The art of using fire brings its reward

Chris Raw
Chris Raw
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A young man on the moors is making his way in one of the oldest rural trades. Chris Berry meets blacksmith Chris Raw.

Years ago, the North York Moors was home to a booming iron ore industry.

Nothing much remains today, but one young man is now making his future out of iron in the traditional way as a wrought-iron blacksmith.

Chris Raw, 21, set up Fryup Forge at Lawnsgate Farm in Fryupdale when he was a teenanger. That was three years ago after he had served his time with another local man and attended Herefordshire Technology College.

Where many of his age are captivated by X-boxes and PlayStations. Chris turned to the forge.

“I used to go and watch this local blacksmith from being seven years old and I knew it was right for me,” he says.

“Going down to college one week in six while I was serving my time with a highly-skilled blacksmith, James Godbold in Egton, taught me a great deal.

“I learned the skills of using the fire. A blacksmith works as much as he can from the fire only, and you learn to fire-weld, how to weld using molten metal.

“There are times when you have to resort to mig-welding but I try very hard not to. I was taught by Paul Allen who is quite simply one of the best.’

The impressive feature in the front garden at Lawnsgate is a wrought iron fountain, which was Chris’ final piece at college. It took him five-and-a-half weeks to make.

“That one piece utilised all of the traditional skills with not one bit of electricity.

“It was put together through fire, coke, metal and by my hands.”

Chris has gone on to make some wonderful pieces that would be worthy of his own art exhibition. This year he took a trade stand at three of his most local shows – Danby, Castleton and Rosedale.

The latter was fitting as this is was the heart of the iron ore industry between 1856 and 1926.

Chris’s unique, highly individual wrought iron chess set sold for £500 at Rosedale Show. I had seen it at Danby Show, along with an ornate and highly impressive music stand.

I had little doubt that both would find homes. Indeed they are the kind of pieces that could see Chris’s business become an international enterprise through internet sales.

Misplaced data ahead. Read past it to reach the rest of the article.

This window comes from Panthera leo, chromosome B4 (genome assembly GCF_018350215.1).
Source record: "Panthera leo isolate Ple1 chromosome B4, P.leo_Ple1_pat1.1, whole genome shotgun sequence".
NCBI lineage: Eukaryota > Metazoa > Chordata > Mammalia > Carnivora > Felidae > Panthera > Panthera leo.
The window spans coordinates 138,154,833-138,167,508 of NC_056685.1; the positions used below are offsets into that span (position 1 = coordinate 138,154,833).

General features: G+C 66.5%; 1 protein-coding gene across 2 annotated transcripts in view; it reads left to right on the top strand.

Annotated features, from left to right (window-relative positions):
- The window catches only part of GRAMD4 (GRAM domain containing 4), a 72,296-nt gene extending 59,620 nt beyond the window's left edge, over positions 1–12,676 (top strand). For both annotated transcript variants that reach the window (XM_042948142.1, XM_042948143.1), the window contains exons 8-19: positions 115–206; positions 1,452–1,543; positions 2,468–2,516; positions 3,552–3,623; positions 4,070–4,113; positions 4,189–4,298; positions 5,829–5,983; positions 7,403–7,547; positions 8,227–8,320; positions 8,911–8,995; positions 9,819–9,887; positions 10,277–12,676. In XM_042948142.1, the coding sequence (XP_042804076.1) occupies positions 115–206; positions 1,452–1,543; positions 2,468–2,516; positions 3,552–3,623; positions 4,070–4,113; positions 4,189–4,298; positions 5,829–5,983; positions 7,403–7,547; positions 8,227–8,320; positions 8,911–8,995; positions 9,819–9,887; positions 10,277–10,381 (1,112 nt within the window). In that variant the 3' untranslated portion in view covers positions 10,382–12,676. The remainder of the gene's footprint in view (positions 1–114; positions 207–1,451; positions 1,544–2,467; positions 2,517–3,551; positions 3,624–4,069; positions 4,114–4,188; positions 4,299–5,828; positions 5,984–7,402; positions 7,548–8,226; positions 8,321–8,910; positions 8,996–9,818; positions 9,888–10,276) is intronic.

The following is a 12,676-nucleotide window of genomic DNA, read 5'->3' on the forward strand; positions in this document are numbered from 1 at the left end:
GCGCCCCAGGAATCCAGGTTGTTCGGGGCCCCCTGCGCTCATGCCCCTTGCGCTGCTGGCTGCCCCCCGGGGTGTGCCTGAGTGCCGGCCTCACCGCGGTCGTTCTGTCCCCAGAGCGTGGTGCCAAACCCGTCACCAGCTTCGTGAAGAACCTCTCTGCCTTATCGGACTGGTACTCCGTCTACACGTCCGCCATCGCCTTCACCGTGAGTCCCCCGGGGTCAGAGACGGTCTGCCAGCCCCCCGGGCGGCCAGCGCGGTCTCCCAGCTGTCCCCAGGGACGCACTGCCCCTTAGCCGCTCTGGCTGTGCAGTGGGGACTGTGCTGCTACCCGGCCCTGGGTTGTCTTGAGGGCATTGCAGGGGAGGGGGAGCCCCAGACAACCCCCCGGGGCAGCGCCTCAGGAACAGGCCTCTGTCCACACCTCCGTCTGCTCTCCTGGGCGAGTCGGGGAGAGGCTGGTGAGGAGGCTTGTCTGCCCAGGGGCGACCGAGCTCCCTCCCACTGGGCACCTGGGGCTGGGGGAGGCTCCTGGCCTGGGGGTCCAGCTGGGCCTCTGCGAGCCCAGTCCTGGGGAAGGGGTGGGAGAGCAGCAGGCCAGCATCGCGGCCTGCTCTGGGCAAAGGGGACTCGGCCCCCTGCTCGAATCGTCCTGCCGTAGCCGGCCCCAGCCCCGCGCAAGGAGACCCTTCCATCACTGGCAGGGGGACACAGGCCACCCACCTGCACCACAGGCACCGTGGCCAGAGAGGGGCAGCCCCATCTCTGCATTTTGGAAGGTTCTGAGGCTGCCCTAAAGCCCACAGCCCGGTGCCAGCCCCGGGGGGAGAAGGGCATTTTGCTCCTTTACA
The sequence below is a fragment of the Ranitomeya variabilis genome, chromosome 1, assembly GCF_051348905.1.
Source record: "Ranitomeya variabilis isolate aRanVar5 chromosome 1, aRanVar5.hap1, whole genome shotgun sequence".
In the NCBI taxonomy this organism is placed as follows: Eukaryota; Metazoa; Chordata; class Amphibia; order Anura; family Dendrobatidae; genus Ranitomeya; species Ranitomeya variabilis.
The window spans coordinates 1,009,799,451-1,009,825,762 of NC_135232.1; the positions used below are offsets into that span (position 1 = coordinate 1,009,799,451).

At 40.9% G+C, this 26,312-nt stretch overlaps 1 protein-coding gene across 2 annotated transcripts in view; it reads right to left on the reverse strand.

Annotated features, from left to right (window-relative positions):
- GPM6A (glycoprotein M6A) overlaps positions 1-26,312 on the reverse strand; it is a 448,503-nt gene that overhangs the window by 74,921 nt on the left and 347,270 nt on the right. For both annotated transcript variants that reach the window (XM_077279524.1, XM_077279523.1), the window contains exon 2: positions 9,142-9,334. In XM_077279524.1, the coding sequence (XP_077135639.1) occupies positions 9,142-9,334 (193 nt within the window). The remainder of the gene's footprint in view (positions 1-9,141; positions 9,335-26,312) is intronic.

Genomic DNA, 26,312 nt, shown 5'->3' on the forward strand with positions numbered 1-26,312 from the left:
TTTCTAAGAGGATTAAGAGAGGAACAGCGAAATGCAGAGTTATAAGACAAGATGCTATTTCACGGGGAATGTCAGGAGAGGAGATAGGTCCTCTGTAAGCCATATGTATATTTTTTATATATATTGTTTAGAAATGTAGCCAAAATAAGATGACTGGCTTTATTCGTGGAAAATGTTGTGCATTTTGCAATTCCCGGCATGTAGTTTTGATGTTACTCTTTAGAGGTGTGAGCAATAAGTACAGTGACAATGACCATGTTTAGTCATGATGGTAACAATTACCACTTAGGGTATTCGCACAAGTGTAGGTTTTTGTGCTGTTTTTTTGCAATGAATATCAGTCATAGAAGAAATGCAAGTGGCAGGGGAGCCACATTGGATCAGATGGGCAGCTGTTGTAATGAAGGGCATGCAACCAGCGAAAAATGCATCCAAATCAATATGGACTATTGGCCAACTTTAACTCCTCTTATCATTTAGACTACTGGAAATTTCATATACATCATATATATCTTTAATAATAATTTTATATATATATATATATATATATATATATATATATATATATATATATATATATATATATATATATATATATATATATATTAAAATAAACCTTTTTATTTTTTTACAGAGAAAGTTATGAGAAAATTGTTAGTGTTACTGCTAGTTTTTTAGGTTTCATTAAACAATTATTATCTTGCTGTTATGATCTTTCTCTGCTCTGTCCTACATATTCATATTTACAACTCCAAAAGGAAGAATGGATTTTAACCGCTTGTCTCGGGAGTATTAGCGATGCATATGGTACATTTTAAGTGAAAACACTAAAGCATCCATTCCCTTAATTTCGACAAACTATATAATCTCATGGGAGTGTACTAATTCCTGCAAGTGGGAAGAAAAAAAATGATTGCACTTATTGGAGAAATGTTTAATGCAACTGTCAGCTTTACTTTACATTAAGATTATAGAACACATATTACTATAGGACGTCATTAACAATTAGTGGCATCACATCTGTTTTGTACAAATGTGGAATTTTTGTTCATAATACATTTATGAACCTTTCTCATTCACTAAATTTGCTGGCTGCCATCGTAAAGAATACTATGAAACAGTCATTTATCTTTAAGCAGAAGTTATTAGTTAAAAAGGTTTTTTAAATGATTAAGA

“If I made another chess set it would be completely different from the one I sold at Rosedale. I like coming up with one-offs, things that can never be repeated in exactly the same way.

“I can’t sit and draw something but I can come up with things myself – and I can make something exactly to others’ drawings. Sometimes I will go into the forge and just think to myself ‘what would I like to come up with today?’

“It’s a great feeling to then come up with something that other people like and want to pay for. It’s an immensely satisfying craft.”

The business emerged as a result of family requests. “My grandma was always asking for things and it has just picked up from there.

“I now put together all kinds of items from curtain poles to hand rails; sets of gates and railings.

“There are times when you have to get on with regular fabrications work, such as a lockable back for a pickup.

“The jobs I really enjoy are those where you can put your own stamp on them.”

His biggest to date was for his aunt in Helmsley who wanted an impressive staircase feature in a barn conversion. The staircase is his masterpiece and took weeks of work.

“I was given drawings and measurements to make it fit. It had to adjoin three levels in the property, which is built on a slant.

“The bridge in the middle is a main feature and you walk across the bridge to get to the top mezzanine.

“The mezzanine was three and a half metres square and was made separately otherwise everything else was made in one piece.

“It took ten of us to put the two parts into position and as we were putting it in place one of the builders said they thought it was about an inch short. I had spent so much time and effort on making sure that everything was exactly to the specification and when we finally slotted it in, with both parts together there was just a 2mm gap.

“It’s one of those moments when a big smile comes to your face. It was a perfect fit.”

One of the beauties of his business is the location.

“It’s a fantastic part of the world. My mum and dad, David and Elaine, farm 34 acres with my brother Jonathan and me helping out.

“My other brother Michael is serving his time as a mechanic in Danby.

“We have between 50-90 calves on at any time that we rear from three to 15 weeks and we have two pedigree flocks of Texels and Charollais sheep.

“We took over from my grandparents who farmed here since 1957.

“I never really used to like farming too much but it is a way of life. If you want to live in a spot like this, with its fantastic views, it’s what you have to take on board and I wouldn’t change it for the world.”

The victorian story of Rosedale Iron

In 1853 two local entrepreneurs saw the commercial possibilities of ironstone that was to be found south west of Rosedale Abbey. Three years later two opencast mines were operating and the railway line built to transport the ore to blast furnaces on Teesside and elsewhere changed the character of the dale. A rural population of under 500 in 1861 rose to over 2,000 in ten years as workers in other parts of the country were lured by the top money. The boom years only lasted another 20 years or so. By 1930 the railway track and gear had gone but the industrial scars remained.